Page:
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Defined Terms in a Contract Matter: The Why, When, How and Where Of Defined Terms


By Robert M. Horwitz

The primary role of the drafter of a contract is to memorialize the deal terms in easy-to-understand terms without creating any ambiguity. One of the best tools in the drafter’s “tool kit” to accomplish this goal is to define terms and words that could be open to multiple interpretations. Too often, a party to a contract may consider the definitions section of a contract or the defined terms throughout the document mere boilerplate unworthy of careful scrutiny. They may even scoff at the detail contained in definitions, thinking they are examples of “over lawyering” or that they make a contract more complicated and lengthier than it needs to be. The reality is quite the opposite. The failure to draft appropriate defined terms tailored to each deal or neglecting to carefully review the other side’s defined terms can often significantly change the economics of the contract. 

Why Defined Terms Matter – Functions of Defined Terms

Defined terms can serve multiple functions in a contract, including:

  • Defining words that can be interpreted in more than one way;
  • Limiting an obligation by narrowing the scope of a definition to exclude meanings which are ordinarily included;
  • Broadening an obligation by expanding the scope of a definition to include meanings which are ordinarily excluded;
  • Explaining a term/person/service in more detail just once instead of having to repeat the definition each time the word is used; and 
  • Preventing the same term from being given different meanings when they appear in separate sections of the agreement.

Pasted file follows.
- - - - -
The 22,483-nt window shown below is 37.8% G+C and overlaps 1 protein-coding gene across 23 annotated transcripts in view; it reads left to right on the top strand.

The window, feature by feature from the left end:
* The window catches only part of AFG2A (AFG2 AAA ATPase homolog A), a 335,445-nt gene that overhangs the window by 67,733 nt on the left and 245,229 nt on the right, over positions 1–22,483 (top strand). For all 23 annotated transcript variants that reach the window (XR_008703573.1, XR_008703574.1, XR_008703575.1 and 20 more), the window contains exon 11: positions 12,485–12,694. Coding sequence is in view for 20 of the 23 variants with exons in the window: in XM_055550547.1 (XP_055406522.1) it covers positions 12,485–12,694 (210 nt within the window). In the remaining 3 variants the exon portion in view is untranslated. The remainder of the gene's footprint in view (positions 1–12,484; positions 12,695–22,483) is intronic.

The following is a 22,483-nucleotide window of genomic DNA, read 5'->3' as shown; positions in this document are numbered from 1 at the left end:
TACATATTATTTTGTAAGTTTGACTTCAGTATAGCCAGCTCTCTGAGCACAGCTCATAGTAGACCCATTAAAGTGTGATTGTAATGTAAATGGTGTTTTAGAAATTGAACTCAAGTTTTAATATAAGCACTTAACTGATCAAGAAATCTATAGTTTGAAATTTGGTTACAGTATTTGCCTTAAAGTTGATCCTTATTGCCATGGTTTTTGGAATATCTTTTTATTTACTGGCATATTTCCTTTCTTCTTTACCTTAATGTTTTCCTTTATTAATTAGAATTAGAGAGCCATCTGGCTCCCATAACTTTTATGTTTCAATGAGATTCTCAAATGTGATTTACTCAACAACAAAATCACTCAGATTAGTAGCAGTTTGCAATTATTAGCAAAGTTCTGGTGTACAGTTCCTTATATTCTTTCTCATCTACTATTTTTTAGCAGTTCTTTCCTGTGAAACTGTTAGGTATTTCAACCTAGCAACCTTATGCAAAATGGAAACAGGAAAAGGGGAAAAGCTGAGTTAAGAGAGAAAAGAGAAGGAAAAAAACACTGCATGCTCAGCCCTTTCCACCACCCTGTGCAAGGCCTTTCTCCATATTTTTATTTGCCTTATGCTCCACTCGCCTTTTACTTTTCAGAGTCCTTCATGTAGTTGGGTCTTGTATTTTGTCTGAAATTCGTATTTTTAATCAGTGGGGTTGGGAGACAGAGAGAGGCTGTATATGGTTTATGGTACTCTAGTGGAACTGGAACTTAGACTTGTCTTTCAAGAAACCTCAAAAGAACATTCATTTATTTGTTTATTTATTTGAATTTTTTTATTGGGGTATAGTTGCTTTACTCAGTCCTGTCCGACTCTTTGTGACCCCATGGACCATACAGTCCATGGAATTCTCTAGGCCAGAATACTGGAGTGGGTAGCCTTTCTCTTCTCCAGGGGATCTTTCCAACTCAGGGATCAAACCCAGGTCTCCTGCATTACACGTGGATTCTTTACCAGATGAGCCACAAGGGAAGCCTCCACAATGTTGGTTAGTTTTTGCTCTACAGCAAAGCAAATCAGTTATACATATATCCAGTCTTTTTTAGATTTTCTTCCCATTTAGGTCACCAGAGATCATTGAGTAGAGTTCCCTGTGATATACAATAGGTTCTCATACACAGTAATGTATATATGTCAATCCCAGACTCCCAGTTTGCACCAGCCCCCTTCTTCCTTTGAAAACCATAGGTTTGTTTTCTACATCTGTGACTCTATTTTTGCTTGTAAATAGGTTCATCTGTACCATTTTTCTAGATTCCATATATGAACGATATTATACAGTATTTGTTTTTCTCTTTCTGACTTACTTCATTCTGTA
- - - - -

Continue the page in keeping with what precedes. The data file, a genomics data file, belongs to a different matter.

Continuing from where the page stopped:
Although there are many functions of defined terms, the primary reason to define terms in a contract is to align expectations and save the parties from the disruption and expense of fighting over the meaning of words in their contract or the potential disappointment of a judge making a determination that doesn’t comport with a party’s understanding of the agreement. 

For instance, glossing over a defined term can result in a party unknowingly committing themselves to obligations beyond what it believes it agreed to. Consider a master service agreement that defines the term “Services” as “the work to be provided by vendor that is described in the Statement of Work (“SOW”) attached as an exhibit and shall include any additional work that is necessary or incidental to the Services.”  While the vendor may believe that the four corners of the SOW contain the full scope of their obligations to the other party, the preceding definition actually expands the extent of those obligations. If that additional work is significant, it can dramatically and negatively impact the expected economic benefits of the agreement to the vendor.

How, When and Where to Best Use Defined Terms 

Each practitioner has their own “rules” on how, when, and where to best use defined terms. My number one rule is to know the subject matter of the agreement. In other words, I need to know everything the client’s sales representatives know about the product or service that is the subject of the agreement. Rule number two is to ensure you understand the client’s industry so you know how certain industry-specific terms are understood or commonly used. Once armed with that knowledge, consider applying the following general rules when drafting defined terms:

  • Use “means” when you want to give a restrictive meaning to a term.
  • Use “includes” if you want to give a wider meaning to a term.
  • Do not define a term which does not appear in the contract (if you are not the drafter, run a Ctrl + F search on each definition to ensure it appears in the contract).
  • Do not define a term unnecessarily. Words with a commonly understood meaning don’t need to be defined. Words that can be interpreted in more than one way should be defined.
  • If you use a separate definitions section (as opposed to defining words as they appear in the contract, which can be a best practice for shorter contracts), place the section at the beginning of the contract after the introductory material and list alphabetically.
  • Ensure standard definitions are adapted to each client.  For example, “business days” are often defined as Monday through Friday, but some clients operate/are open over the weekend.

When negotiating the terms of your next contract ensure that you and your attorney carefully review and consider any defined terms. Far from boilerplate, this language can prove determinative.